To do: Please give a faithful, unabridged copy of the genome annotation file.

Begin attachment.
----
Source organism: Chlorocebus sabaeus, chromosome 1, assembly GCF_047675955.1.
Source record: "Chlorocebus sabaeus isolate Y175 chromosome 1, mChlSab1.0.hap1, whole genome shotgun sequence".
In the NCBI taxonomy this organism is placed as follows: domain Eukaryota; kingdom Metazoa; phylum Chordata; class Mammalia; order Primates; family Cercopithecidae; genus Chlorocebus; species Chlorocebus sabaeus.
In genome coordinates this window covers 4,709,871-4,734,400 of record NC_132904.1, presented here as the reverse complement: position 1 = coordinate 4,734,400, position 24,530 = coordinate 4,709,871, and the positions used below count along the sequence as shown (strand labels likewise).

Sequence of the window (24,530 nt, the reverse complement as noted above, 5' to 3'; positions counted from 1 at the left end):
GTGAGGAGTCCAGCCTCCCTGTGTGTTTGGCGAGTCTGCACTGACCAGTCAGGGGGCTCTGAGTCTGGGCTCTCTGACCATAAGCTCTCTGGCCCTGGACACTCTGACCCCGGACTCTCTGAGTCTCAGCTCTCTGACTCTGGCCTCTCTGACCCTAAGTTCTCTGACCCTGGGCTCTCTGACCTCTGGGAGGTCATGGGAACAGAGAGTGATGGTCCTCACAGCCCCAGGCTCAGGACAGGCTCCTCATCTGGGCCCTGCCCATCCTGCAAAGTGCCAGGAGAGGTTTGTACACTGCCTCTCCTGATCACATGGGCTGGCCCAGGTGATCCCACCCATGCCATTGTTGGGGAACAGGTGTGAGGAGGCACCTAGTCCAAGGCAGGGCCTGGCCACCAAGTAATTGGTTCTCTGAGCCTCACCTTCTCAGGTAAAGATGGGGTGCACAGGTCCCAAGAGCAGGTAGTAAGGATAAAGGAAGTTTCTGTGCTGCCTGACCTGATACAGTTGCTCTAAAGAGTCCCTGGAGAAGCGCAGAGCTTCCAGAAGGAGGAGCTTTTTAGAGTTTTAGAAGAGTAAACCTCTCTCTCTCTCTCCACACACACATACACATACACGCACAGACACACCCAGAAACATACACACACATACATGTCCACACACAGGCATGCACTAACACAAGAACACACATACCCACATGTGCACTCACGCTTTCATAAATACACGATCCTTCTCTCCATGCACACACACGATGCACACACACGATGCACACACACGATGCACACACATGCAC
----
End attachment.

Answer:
Source organism: Chlorocebus sabaeus, chromosome 1, assembly GCF_047675955.1.
Source record: "Chlorocebus sabaeus isolate Y175 chromosome 1, mChlSab1.0.hap1, whole genome shotgun sequence".
In the NCBI taxonomy this organism is placed as follows: domain Eukaryota; kingdom Metazoa; phylum Chordata; class Mammalia; order Primates; family Cercopithecidae; genus Chlorocebus; species Chlorocebus sabaeus.
In genome coordinates this window covers 4,709,871-4,734,400 of record NC_132904.1, presented here as the reverse complement: position 1 = coordinate 4,734,400, position 24,530 = coordinate 4,709,871, and the positions used below count along the sequence as shown (strand labels likewise).

Sequence of the window (24,530 nt, the reverse complement as noted above, 5' to 3'; positions counted from 1 at the left end):
GTGAGGAGTCCAGCCTCCCTGTGTGTTTGGCGAGTCTGCACTGACCAGTCAGGGGGCTCTGAGTCTGGGCTCTCTGACCATAAGCTCTCTGGCCCTGGACACTCTGACCCCGGACTCTCTGAGTCTCAGCTCTCTGACTCTGGCCTCTCTGACCCTAAGTTCTCTGACCCTGGGCTCTCTGACCTCTGGGAGGTCATGGGAACAGAGAGTGATGGTCCTCACAGCCCCAGGCTCAGGACAGGCTCCTCATCTGGGCCCTGCCCATCCTGCAAAGTGCCAGGAGAGGTTTGTACACTGCCTCTCCTGATCACATGGGCTGGCCCAGGTGATCCCACCCATGCCATTGTTGGGGAACAGGTGTGAGGAGGCACCTAGTCCAAGGCAGGGCCTGGCCACCAAGTAATTGGTTCTCTGAGCCTCACCTTCTCAGGTAAAGATGGGGTGCACAGGTCCCAAGAGCAGGTAGTAAGGATAAAGGAAGTTTCTGTGCTGCCTGACCTGATACAGTTGCTCTAAAGAGTCCCTGGAGAAGCGCAGAGCTTCCAGAAGGAGGAGCTTTTTAGAGTTTTAGAAGAGTAAACCTCTCTCTCTCTCTCCACACACACATACACATACACGCACAGACACACCCAGAAACATACACACACATACATGTCCACACACAGGCATGCACTAACACAAGAACACACATACCCACATGTGCACTCACGCTTTCATAAATACACGATCCTTCTCTCCATGCACACACACGATGCACACACACGATGCACACACACGATGCACACACATGCAC